By Olivia Condous Photos Gary Sissons
If you’re looking for a reason to justify a visit to the hair salon for a pampering, look no further. There’s a way to help protect our precious environment while getting a fresh cut-and-colour, so you can look good and feel great about it too.
Sustainable Salons arrived on the hair and beauty scene in 2015 and started a monumental waste-management movement that had a big impact on the way Australia’s grooming industry operates. Their innovative work to reuse and recycle has made huge strides in helping to make our haircuts eco-friendlier.
In 2010, the organisation’s co-founders Paul Frasca and Ewelina Soroko took a trip around the country to visit 160 hair salons and uncover what was happening to their waste. Shockingly, they found that every year Australian salons were generating one million kilograms of landfill in aluminium foil that could have been completely recycled.
This discovery began the journey that set Australian hair salons on the path to zero waste.
Now, owners of hair salons, barber shops, beauty salons, dermal clinics and pet-grooming services can become members of the organisation that helps businesses recycle cut-off hair, chemicals and waste water, disposable hygiene products, plastics, salon metals and more.
Every single hair cut at a sustainable salon contributes good back into the community and environment. The hair collected off the salon floor is made into “hair booms”, which are designed to soak up oil spills on land and at sea, and cut-off ponytails are donated to create medical wigs for those with alopecia or leukemia.
Currently, there are 1000 member salons across Australia and New Zealand, with 25 of those in the Mornington Peninsula area. One of those is Amicus Hair & Beauty, located on Main St in Mornington. Salon director Donna Sutherland said the salon had been a member of Sustainable Salons since the service became available in Melbourne, around four years ago. She said becoming a member had a big impact on the way she and her team used the salon for the better.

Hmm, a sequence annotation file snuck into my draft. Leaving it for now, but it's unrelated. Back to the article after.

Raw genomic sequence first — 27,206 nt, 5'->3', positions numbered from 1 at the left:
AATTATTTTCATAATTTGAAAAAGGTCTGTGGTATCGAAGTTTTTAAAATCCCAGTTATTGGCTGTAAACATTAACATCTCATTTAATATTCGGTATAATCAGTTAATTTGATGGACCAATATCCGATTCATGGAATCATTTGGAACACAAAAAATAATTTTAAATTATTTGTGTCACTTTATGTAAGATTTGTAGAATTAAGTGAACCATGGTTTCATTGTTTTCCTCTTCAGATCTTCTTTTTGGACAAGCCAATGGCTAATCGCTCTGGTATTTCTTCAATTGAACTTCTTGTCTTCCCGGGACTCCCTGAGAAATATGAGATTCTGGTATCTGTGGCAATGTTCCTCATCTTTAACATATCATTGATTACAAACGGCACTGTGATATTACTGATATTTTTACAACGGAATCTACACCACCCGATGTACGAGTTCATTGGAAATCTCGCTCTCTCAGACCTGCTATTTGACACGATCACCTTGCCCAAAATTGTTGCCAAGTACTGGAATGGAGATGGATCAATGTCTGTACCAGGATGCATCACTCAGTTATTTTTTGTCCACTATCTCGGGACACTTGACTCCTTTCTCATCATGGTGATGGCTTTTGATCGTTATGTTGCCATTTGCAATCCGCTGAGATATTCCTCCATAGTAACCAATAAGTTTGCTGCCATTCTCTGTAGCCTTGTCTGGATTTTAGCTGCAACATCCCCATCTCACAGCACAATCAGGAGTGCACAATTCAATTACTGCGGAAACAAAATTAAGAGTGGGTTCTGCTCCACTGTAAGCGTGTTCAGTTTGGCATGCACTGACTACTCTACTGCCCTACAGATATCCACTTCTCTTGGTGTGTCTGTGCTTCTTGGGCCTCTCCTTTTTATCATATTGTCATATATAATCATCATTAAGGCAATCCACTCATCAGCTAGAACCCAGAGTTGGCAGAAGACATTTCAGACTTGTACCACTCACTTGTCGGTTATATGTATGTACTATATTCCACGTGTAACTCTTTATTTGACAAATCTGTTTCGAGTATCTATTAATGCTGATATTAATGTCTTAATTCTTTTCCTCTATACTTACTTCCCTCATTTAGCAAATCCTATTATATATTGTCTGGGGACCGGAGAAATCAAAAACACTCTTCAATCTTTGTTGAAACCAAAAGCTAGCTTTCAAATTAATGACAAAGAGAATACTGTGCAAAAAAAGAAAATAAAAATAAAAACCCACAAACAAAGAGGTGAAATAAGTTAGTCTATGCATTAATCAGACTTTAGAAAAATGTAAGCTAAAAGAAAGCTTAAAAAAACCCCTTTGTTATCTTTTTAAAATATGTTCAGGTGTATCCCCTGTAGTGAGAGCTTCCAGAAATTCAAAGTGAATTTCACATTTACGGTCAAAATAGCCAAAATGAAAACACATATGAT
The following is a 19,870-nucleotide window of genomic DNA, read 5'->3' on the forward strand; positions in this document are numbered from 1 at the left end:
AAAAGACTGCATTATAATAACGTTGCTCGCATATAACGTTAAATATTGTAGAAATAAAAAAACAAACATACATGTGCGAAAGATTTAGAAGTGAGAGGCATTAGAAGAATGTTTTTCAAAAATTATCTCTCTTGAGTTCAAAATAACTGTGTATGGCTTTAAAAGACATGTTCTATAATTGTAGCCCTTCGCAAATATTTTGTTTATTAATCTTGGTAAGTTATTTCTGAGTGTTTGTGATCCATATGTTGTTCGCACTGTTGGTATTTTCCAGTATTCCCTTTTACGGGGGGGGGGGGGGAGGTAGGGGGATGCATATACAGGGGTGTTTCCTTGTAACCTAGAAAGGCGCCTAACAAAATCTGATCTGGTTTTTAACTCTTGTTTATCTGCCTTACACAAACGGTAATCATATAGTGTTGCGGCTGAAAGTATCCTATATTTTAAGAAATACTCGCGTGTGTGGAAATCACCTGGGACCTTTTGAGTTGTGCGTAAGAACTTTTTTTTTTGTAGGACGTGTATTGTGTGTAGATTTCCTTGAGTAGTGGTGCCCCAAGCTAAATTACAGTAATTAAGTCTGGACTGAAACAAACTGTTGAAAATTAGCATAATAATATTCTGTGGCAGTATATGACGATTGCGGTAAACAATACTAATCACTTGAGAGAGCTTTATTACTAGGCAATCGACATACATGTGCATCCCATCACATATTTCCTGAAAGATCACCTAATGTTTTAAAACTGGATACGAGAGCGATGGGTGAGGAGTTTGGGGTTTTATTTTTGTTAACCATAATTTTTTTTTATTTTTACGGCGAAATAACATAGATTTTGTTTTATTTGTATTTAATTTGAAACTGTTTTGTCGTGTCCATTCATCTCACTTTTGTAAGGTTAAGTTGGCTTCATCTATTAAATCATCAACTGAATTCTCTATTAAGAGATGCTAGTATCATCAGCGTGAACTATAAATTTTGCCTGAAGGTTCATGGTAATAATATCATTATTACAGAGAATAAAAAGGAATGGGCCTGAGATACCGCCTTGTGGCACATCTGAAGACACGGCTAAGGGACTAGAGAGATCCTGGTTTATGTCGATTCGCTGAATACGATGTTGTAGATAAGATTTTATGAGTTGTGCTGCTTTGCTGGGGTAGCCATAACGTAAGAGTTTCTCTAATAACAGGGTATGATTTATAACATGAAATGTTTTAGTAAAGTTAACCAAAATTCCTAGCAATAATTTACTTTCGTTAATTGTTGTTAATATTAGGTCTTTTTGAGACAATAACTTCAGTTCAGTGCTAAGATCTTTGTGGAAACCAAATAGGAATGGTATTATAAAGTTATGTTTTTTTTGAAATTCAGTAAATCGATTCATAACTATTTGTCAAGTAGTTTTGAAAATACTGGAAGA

“We recycle 95% of our waste now; we’re passionate about sustainability,” Donna said.
She said the Sustainable Salons made it “very simple” to begin recycling their waste and were “very encouraging”.
“Before we became a Sustainable Salon, we were getting two standard size bins picked up weekly,” Donna said. “Now we get one bin picked up monthly and it’s only half full”.
The impact of Donna and her team’s efforts has produced monumental results, as Amicus Hair & Beauty has recycled 93 kilograms of hair, 311 kilograms in plastics and 451 kilograms in metals since beginning their sustainable journey.
This recycling initiative benefits the broader community, as the proceeds from the recycled materials sold by Sustainable Salons are donated to OzHarvest to provide meals for those in need. So far, the money raised Australia-wide has donated 143,000 meals to feed the homeless.
“It makes our team and our customers feel even better about walking through our salon’s doors,” Donna said, “all salons should be on board with it,” she said.
The amount of Sustainable Salon members is certainly increasing; Mr Fox Hair, Beauty & Retail in Mt Martha is another business that has joined the growing sustainability movement.
Leah Rice, who owns the salon with her mother Debbie, said she made the decision to become a member as she was concerned with the amount of waste generated by her salon that ended up in landfill or down the drain.
“It’s important for all of us to do our part; we no longer have ‘rubbish’ as everything is reused and made into something new,” Leah said.
“It didn’t take long to adjust to the different bin system; Sustainable Salons have made it super easy,” she said. “The company is amazing,” Leah said.
“They give back to families in need and give jobs to people with disabilities which is really important to me.”
The Mr Fox owner said her clients have also “loved” the sustainable changes, with some finding her salon through the Sustainable Salon directory as they were looking for a consumer-conscious business.
Leah urged other salon owners to make the sustainable switch: “Do it, you won’t regret it,” she said.
It seems as though more and more of us needing a haircut are looking to be eco-friendly, as Sustainable Salons annual figures showed 54,132 customers visit their members’ salons every week.
Customers wanting to find a Sustainable Salon in their area simply visit the website sustainablesalons.org and use the salon directory to search for their postcode or suburb.
For business owners and customers alike, there is one undeniable benefit of getting involved with Sustainable Salons and it’s the organisation’s mantra: ‘Look good, feel good, do good!”